This article was written by Justin McDonnell, Kione Johnson and Rebecca Holland.
Australian whistleblower protections now apply to disclosers who have ‘reasonable grounds to suspect’ that the information disclosed concerns misconduct, or an improper state of affairs or circumstances in relation to a regulated entity or its related body corporates. These protections are only available if the discloser actually has reasonable grounds for suspecting the relevant matters. Matters unknown to the discloser at the time of the disclosures are irrelevant in determining whether the disclosures qualify for protection. Whistleblowers seeking to recover damages for alleged breaches of the whistleblower protections must precisely identify the information actually disclosed and the matters within the knowledge of the discloser which formed the basis of the disclosure. Recipients of whistleblower disclosures should clearly document the information disclosed and basis of the disclosure to assess whether the protections apply. The same information will need to be specifically articulated by any whistleblower seeking compensation for any unauthorised disclosures or retaliatory conduct.
In a further development, ASIC has released a policy outlining how individuals involved in market misconduct may apply for immunity from civil penalty or criminal proceedings. Together with the whistleblower regime, the immunity policy is designed to encourage disclosure of misconduct, particularly in the financial services market.
Background: whistleblowing protection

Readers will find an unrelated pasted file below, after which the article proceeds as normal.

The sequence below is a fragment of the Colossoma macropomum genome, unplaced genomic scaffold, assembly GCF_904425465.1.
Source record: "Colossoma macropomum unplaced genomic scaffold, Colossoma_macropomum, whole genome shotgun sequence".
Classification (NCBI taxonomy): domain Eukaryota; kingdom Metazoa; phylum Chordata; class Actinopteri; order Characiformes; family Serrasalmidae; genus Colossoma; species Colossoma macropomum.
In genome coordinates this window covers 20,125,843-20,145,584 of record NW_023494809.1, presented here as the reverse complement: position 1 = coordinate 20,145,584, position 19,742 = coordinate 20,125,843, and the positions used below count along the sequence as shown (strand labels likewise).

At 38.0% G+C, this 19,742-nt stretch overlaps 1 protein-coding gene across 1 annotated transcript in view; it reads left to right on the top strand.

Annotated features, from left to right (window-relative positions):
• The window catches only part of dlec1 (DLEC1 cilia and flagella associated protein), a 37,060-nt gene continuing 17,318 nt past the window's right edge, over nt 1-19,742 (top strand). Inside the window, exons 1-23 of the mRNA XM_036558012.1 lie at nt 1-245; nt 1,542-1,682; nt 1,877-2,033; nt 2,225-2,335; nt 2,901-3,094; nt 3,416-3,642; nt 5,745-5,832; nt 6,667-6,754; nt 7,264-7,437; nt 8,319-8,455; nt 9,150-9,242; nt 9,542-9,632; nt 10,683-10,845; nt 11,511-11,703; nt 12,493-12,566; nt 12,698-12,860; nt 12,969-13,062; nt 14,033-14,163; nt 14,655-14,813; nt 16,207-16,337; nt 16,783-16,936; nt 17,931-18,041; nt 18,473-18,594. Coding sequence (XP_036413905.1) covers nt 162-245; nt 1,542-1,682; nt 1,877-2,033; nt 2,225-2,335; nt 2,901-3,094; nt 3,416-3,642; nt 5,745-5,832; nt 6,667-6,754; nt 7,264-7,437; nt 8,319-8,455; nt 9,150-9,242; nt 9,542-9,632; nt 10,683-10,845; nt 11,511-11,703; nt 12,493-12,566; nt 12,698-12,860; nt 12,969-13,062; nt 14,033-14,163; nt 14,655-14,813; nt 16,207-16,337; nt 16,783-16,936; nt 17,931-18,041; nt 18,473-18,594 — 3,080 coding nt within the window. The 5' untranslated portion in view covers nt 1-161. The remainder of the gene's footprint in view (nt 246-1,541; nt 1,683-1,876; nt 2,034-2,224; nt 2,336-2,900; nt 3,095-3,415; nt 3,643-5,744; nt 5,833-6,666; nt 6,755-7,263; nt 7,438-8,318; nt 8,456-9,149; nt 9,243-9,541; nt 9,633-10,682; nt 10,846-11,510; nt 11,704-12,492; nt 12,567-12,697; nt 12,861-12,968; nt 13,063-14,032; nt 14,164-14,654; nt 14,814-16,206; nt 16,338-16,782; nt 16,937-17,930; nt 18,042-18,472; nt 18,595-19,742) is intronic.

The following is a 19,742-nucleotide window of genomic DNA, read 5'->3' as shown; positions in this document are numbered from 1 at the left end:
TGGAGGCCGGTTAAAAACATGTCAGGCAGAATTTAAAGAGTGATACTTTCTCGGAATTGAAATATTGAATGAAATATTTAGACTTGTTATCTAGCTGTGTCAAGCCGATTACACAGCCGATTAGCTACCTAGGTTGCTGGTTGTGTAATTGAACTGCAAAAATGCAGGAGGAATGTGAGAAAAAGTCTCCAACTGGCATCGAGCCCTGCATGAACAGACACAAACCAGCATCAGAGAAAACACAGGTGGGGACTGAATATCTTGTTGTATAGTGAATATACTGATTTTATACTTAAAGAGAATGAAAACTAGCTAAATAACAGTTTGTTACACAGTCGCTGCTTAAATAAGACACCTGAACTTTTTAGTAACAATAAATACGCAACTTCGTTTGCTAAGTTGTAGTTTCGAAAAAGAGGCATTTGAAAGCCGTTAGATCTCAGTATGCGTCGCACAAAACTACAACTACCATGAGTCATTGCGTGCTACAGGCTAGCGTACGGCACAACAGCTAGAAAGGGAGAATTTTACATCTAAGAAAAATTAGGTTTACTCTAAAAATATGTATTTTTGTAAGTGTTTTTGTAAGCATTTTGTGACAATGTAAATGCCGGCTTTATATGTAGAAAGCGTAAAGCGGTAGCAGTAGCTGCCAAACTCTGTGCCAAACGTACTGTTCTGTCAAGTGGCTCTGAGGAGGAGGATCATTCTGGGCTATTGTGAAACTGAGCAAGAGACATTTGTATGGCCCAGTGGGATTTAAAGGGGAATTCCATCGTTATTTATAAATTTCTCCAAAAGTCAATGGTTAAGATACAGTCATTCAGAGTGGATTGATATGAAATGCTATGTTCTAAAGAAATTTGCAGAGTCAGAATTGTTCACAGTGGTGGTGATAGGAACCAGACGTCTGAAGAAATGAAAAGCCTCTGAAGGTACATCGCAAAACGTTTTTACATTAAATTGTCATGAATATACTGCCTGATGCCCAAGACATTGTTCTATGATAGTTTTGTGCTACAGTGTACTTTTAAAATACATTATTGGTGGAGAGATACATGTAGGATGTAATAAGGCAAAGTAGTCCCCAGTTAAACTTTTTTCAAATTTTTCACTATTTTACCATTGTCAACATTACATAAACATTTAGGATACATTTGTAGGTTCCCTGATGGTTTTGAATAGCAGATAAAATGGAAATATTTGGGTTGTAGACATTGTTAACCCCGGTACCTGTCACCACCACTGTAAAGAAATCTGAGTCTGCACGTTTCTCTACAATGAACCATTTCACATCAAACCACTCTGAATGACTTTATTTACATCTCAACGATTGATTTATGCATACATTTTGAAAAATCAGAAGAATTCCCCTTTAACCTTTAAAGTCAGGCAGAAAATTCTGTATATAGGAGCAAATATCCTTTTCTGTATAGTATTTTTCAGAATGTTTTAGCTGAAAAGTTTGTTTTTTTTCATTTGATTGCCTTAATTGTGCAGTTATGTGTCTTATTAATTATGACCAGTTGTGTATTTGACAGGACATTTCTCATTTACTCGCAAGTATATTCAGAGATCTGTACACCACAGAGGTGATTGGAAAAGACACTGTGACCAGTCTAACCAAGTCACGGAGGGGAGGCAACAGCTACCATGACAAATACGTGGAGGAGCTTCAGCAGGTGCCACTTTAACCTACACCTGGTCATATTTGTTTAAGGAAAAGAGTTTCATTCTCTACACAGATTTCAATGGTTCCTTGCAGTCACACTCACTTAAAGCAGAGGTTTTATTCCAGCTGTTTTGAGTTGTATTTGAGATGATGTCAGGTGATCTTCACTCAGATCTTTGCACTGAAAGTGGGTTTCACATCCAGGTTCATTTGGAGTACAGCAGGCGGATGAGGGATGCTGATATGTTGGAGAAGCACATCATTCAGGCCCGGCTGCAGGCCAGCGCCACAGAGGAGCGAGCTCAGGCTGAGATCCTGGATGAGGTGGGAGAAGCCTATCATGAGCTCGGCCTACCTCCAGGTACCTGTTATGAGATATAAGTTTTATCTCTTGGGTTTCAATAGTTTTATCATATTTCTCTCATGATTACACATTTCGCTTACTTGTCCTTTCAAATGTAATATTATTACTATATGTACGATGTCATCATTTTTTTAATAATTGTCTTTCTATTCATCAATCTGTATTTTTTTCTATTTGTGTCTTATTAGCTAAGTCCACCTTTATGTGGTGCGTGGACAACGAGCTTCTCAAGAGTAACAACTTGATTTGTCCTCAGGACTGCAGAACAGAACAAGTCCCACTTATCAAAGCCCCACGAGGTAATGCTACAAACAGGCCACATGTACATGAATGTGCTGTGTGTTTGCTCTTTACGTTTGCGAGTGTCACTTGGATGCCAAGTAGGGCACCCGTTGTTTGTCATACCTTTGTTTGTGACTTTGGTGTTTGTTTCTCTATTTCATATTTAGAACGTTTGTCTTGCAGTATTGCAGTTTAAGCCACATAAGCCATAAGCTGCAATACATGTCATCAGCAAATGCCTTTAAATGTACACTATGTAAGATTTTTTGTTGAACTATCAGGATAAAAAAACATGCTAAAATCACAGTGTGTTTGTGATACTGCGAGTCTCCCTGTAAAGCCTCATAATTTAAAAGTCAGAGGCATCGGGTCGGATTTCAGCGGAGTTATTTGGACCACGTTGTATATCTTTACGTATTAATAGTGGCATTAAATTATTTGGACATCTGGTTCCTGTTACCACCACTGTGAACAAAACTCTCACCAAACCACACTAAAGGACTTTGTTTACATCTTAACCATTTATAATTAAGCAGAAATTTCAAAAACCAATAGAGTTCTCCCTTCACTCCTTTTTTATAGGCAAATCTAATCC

Australia’s corporate whistleblowing laws were amended in 2019. The amendments were intended to simplify the complex legislative framework and enhance whistleblower protections, as discussed previously. The 2019 amendments removed:
a separate requirement that disclosure is made in ‘good faith’. The good faith test created uncertainty and risk for whistleblowers, with companies able to allege subjective or collateral motivation of the whistleblower that may have defeated a ‘good faith’ requirement. Instead, a reasonable grounds test was introduced; and
- the requirement for the discloser to identify themselves.
The ‘reasonable grounds’ test
A whistleblower is protected under the Corporations Act 2001 (Cth) if they have reasonable grounds to suspect that ‘misconduct or an improper state of affairs exists’ in relation to a regulated entity. The assessment of whether a whistleblower’s grounds to suspect were reasonable was recently considered by the Queensland Supreme Court in Quinlan v ERM Power.
The plaintiff commenced proceedings against ERM Power, his former employer, alleging he made protected disclosures to directors and officers of ERM Power and another company, which:
- were improperly disclosed without his consent; and
- led to him being victimised over a period of 7 years causing detriment through the deprivation of pay rises and other benefits and loss of employment. There were allegedly 23 forms of different retaliatory conduct.
The plaintiff sought compensation for loss, damage and injury he claimed to have suffered as a result of ERM Power’s alleged conduct.
ERM Power applied to strike out parts of the claim as they claimed factual allegations about the actual purpose, effect and impropriety of the various transactions and insider trading deals, rather than the plaintiff’s grounds for suspecting misconduct and the basis upon which it was alleged those grounds were reasonable. The plaintiff had not pleaded that he knew of those matters.
Bowskill J found that whether a discloser’s grounds to suspect misconduct were reasonable was to be determined by considering what the discloser said they knew at the time of the disclosure. The discloser’s knowledge determines whether they had reasonable grounds to suspect contraventions had occurred. Bowskill J found that matters that were not within the plaintiff’s knowledge at the time the disclosures were made, and allegations of the purport or effect of what is said to have occurred, are irrelevant in determining whether the protections apply.